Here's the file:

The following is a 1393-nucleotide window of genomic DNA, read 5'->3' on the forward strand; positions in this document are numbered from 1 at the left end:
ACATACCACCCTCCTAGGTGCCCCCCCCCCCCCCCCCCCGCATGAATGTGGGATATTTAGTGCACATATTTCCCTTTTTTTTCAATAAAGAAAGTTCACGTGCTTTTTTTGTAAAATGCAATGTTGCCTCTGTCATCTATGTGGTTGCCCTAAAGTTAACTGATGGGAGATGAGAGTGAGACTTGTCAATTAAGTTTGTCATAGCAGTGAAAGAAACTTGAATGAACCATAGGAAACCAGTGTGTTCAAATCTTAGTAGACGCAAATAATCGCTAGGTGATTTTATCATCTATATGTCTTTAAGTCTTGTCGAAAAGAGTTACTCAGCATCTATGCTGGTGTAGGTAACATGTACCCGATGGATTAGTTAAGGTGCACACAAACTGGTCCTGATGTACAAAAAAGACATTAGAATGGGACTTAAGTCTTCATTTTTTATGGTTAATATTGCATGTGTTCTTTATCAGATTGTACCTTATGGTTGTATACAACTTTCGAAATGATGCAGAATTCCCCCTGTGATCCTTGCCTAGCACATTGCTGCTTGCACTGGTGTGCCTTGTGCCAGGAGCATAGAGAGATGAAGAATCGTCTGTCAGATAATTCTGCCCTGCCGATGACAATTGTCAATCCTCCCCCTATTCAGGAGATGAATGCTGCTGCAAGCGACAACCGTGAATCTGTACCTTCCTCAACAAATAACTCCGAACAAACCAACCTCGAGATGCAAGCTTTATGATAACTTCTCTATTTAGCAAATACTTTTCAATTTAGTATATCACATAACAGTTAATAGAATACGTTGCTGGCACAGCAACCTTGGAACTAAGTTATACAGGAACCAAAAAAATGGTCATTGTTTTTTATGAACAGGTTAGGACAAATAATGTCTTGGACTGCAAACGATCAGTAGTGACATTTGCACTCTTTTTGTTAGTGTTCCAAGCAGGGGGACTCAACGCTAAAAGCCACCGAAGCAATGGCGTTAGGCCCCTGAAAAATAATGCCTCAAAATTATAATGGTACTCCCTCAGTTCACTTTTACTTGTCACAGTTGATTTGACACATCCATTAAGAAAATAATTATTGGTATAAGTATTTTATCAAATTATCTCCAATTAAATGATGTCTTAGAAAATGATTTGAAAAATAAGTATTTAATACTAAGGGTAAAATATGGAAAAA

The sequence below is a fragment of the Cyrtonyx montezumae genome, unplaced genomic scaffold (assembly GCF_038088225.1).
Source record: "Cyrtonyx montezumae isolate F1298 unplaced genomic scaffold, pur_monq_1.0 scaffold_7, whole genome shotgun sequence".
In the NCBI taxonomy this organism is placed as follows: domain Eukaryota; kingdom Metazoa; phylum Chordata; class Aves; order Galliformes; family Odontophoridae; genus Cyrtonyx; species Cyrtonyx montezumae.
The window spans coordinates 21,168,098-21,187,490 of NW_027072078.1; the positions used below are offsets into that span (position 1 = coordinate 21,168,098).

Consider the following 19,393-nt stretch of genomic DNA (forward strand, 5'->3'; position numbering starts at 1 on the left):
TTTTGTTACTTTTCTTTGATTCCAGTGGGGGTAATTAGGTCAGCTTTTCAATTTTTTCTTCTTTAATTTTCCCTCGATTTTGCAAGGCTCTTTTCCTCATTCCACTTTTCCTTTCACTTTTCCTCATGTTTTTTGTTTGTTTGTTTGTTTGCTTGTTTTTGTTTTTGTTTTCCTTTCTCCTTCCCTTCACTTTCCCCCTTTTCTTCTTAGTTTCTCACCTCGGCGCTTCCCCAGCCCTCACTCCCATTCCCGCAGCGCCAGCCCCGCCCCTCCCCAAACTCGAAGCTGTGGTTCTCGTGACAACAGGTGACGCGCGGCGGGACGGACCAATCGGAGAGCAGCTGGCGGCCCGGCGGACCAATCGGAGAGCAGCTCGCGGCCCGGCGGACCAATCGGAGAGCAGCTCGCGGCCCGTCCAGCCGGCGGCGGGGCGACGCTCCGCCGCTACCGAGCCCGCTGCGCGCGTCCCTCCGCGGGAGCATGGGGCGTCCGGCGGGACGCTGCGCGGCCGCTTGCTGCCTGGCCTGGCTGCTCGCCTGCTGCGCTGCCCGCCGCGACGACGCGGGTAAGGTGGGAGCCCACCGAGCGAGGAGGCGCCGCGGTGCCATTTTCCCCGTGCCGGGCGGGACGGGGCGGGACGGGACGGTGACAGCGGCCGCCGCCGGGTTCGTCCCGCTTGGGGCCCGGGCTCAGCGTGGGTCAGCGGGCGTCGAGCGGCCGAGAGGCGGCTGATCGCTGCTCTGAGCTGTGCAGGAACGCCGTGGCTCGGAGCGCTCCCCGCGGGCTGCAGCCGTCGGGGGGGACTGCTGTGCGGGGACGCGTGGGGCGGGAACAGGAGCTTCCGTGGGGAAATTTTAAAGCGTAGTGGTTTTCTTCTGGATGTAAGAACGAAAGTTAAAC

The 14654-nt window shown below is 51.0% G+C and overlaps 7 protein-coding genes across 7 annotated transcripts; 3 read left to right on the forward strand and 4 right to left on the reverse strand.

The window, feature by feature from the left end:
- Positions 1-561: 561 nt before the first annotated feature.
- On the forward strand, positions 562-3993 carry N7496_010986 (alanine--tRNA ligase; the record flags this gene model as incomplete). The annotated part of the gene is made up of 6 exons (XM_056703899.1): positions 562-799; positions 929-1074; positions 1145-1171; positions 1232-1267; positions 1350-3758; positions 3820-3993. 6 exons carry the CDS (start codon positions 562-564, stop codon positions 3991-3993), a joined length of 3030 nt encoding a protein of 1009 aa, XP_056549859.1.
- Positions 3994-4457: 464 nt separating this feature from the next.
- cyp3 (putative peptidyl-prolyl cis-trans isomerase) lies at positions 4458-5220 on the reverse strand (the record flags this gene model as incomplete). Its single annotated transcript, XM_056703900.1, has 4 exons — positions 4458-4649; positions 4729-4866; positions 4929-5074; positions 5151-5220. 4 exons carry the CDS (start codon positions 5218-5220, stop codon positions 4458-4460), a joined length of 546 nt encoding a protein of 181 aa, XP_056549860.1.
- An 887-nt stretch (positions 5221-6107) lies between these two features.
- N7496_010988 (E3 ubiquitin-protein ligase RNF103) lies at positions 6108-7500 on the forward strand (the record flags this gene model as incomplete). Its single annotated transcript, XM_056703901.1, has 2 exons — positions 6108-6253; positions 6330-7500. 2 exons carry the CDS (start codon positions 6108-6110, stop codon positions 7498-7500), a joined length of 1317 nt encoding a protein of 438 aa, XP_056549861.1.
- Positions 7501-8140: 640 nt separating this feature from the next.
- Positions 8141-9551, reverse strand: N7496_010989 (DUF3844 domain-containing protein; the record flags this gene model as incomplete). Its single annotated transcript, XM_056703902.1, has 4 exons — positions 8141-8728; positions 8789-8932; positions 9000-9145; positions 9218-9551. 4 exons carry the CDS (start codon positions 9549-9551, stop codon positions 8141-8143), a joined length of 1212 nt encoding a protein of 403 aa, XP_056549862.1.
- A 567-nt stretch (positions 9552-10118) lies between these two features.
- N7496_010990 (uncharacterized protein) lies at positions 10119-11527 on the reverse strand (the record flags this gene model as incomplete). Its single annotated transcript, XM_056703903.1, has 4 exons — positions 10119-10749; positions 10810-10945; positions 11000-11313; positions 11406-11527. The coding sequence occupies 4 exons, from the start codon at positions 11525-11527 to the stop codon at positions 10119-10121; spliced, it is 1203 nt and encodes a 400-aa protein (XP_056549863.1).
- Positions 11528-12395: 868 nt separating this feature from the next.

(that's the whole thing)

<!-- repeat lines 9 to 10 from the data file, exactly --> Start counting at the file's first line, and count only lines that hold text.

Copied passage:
The 14654-nt window shown below is 51.0% G+C and overlaps 7 protein-coding genes across 7 annotated transcripts; 3 read left to right on the forward strand and 4 right to left on the reverse strand.

The window, feature by feature from the left end: